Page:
Of course, biophilic solutions are only as good as the places and building types to which they are affiliated. And when it comes to L.A.’s need for more housing, Cormier offers unabashedly, “I sure want [people] packed in as closely together as they can be instead of sprawled out in the desert. Our job as landscape architects is to help people tolerate that [urban] condition. That’s why the opportunities to integrate nature and landscape into these developments is so important, and why it’s important for the ‘philia’ part to be successful. If it’s purely performative and doesn’t consider those feelings of love and sense of place; if people don’t enjoy being in these compact settings, then they will return to their suburban lives and suburban sprawl.”
In our present moment, practitioners of biophilic design are likewise more attuned to the role science plays in achieving the kinds of integrated, net-positive impacts biophilia always aspired to.
This is very much the case with the recently completed JR Kumamoto Railway Station Building in Kumamoto, Japan, the 2022 Stephen R. Kellert Biophilic Design Award winner. Located in the Kyushu region, near the epicenter of a series of earthquakes that devastated the city in 2016, the new mixed-use retail, dining, and hospitality building, designed by Tokyo-based architects Nikken Sekkei, services two seemingly disparate functions: embodying the nature of Kumamoto and standing as a “land gateway” for the city’s “fresh urban development.”
To reconcile this mandate to become a pillar of both the natural and built realm, Nikken Sekkei’s integrated design team included more than just architects and landscape designers. “Nature is inherently external,” says Yoshiaki Komatsu, General Manager of Nikken Sekkei’s Infrastructure Division Urban Design Group. “We needed to carefully design for sound, light, greenery, temperature, and humidity in order to effectively bring the natural environment indoors.”
The project’s interior is defined by the Boken no Mori (“Adventure Forest”), a seven-story-tall garden of water and greenery that unfurls along walls and walkways, recalling the transformation of Max’s bedroom in Where the Wild Things Are, when “the walls became the world all around.” The interior forest comprises some 50 different plant species, all of them native to Japan and most of them native to Kumamoto’s volcanic mountain region.
As a model case study in biophilic design, the Railway Station Building is something of a paradox. It is both a celebration of humankind’s dominion over nature and a wholehearted embrace of nature’s resilience. The equation then, it would seem, is a world in which efficient building systems are spliced with the DNA of their natural surroundings. A true symbiosis. “It is estimated that 70 percent of the Earth’s population will live in cities by 2050, so co-existence with nature in cities is extremely important,” says Komatsu. “Nature is essential for people to live healthy and creative lives.”
For those who may believe the future of biophilic design is the here and now, they would be wise to exercise caution. While the innovative use of plant-based building materials like cross-laminated timber and glulam is growing in select pockets of the globe (and having measurable impacts in terms of lowering carbon emissions and life-cycle costs), concrete and steel remain the most prevalent building materials in dense urban areas, not to mention synthetic insulation, polymers, electrical wiring, interior paints, and other materials with a high VOC (volatile organic compound) count. “Even eco-toxic environments can evoke a biophilic response,” warns WOHA’s Hassell.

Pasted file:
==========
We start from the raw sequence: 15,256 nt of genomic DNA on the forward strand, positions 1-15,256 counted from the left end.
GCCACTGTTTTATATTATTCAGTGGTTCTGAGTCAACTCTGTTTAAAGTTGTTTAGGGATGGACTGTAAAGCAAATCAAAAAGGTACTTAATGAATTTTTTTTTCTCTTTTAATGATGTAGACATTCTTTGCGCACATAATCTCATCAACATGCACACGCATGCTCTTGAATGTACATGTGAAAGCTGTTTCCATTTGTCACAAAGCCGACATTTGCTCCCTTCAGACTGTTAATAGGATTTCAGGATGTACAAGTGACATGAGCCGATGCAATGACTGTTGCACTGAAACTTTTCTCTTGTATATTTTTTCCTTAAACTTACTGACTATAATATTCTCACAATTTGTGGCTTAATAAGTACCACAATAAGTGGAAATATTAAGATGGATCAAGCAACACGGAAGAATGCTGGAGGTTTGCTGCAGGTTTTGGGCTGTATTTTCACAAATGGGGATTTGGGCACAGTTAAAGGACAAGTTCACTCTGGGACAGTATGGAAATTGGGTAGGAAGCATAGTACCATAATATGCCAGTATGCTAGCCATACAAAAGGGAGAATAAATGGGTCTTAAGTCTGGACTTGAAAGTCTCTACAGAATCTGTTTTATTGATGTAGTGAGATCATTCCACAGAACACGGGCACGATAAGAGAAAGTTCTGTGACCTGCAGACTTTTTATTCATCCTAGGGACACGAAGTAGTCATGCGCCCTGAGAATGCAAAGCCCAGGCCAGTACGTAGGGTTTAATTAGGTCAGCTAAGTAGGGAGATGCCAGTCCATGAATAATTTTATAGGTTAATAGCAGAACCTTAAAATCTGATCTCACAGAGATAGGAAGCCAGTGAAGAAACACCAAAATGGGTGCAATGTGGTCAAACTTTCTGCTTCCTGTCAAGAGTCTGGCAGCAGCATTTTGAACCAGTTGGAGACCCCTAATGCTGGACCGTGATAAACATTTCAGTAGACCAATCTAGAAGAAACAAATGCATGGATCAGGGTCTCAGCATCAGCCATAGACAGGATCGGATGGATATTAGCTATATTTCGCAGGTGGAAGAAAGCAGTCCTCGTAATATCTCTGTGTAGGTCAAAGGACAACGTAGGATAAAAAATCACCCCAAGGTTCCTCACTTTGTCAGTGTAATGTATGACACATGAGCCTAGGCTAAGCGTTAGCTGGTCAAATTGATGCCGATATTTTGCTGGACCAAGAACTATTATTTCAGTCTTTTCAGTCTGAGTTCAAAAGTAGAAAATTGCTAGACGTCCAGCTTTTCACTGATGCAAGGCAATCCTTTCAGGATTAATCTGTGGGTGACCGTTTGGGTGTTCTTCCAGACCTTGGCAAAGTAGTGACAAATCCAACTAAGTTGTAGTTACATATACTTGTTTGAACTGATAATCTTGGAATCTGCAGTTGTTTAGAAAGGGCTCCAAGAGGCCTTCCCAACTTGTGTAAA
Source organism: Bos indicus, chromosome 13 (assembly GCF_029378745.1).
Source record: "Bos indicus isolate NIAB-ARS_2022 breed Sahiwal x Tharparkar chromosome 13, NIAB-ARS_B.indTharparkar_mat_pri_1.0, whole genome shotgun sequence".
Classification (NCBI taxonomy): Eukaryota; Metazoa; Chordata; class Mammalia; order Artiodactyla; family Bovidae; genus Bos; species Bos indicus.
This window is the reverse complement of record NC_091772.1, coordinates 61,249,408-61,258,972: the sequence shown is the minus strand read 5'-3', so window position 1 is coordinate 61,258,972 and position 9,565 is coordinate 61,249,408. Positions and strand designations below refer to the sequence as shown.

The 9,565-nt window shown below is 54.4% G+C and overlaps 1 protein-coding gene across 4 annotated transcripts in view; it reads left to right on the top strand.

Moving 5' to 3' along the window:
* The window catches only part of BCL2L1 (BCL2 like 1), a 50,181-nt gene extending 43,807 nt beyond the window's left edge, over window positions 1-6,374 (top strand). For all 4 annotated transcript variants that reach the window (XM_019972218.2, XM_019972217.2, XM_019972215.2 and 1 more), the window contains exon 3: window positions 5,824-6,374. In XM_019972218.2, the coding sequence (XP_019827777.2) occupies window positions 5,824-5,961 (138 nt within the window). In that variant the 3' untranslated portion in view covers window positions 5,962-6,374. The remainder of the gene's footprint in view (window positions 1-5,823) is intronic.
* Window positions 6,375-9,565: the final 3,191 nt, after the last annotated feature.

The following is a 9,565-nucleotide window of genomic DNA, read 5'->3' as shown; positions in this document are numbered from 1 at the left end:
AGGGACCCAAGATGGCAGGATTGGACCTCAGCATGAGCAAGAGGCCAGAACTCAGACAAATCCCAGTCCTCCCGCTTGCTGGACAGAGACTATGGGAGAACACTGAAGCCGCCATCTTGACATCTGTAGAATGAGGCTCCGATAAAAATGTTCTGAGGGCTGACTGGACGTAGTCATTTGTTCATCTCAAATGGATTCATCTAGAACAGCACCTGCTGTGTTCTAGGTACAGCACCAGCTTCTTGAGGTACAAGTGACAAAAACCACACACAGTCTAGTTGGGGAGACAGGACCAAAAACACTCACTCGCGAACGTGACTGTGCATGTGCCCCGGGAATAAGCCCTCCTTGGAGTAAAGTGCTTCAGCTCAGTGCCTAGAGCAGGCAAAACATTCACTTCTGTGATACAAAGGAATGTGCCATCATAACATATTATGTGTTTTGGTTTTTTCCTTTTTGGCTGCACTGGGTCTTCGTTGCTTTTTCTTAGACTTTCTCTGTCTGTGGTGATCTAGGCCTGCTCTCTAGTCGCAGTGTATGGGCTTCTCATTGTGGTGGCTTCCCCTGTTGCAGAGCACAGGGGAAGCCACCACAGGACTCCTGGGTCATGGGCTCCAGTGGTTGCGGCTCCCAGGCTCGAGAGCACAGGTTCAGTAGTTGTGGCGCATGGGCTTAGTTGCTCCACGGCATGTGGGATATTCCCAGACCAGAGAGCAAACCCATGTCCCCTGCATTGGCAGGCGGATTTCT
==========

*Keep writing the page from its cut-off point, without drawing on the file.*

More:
A novel solution to this problem is the use of bio-based, carbon-storing building materials such as hempcrete, a bio-composite alternative to concrete, and mycelium, the vegetative filament root structure of fungus, which can be grown in substrate while digesting and detoxifying organic waste streams, then manipulated to take on a variety of rigid forms.
The London-based biotechnology firm Biohm has produced a mycelium insulation panel that is tentatively slated to become the world’s first accredited insulation product of its kind. As industry disruptors go, this one has the potential to make waves. “The impact of what’s hidden within the building is huge,” says Biohm’s design director Oksana Bondar.
For her part, Bondar doesn’t consider the greatest obstacle to change to be regulatory or cost related, but in changing people’s perceptions. “We get asked all the time, ‘why would you want to put fungus in our walls?’ What we view as modern and sophisticated design is the one that’s done in collaboration with the natural world.” Citing the concept that nature produces no waste, Bondar points to Biohm’s “hyper-local” production facilities that process waste from other industries, or “biomills,” as a model for how manufacturing bases can double as carbon sinks. Waste in, product out. And in a not-too-subtle nod to the untapped potential of biomimetics, Bondar proclaims, “We have achieved great things technologically, but we still have so much ground to cover in terms of matching the intelligence of nature.”
Back in Los Angeles, where the prospect of attaining some equilibrium with nature may seem like a fool’s errand, the team at RIOS seems keen to the challenge. Key to making the arid, drought-stricken, and wildfire-prone metropolis a model for climate solutions lies not in being subservient to nature but, according to Harvey, accelerating it. “We’re coming into a place and inserting ourselves into the ecological trajectory,” she says when discussing her firm’s work. “We have all these metrics, and we can evaluate our performance on a number of scales. But the metrics are still a form of standardization. The metrics are meaningless unless they’re part of a place, part of an ecology.”
Justin R. Wolf is a Minnesota-based freelance writer with a focus on green building trends and regenerative design. He also operates a small business working with A/E/C firms to develop market research and content strategy. Learn more at JustinRWolf.com.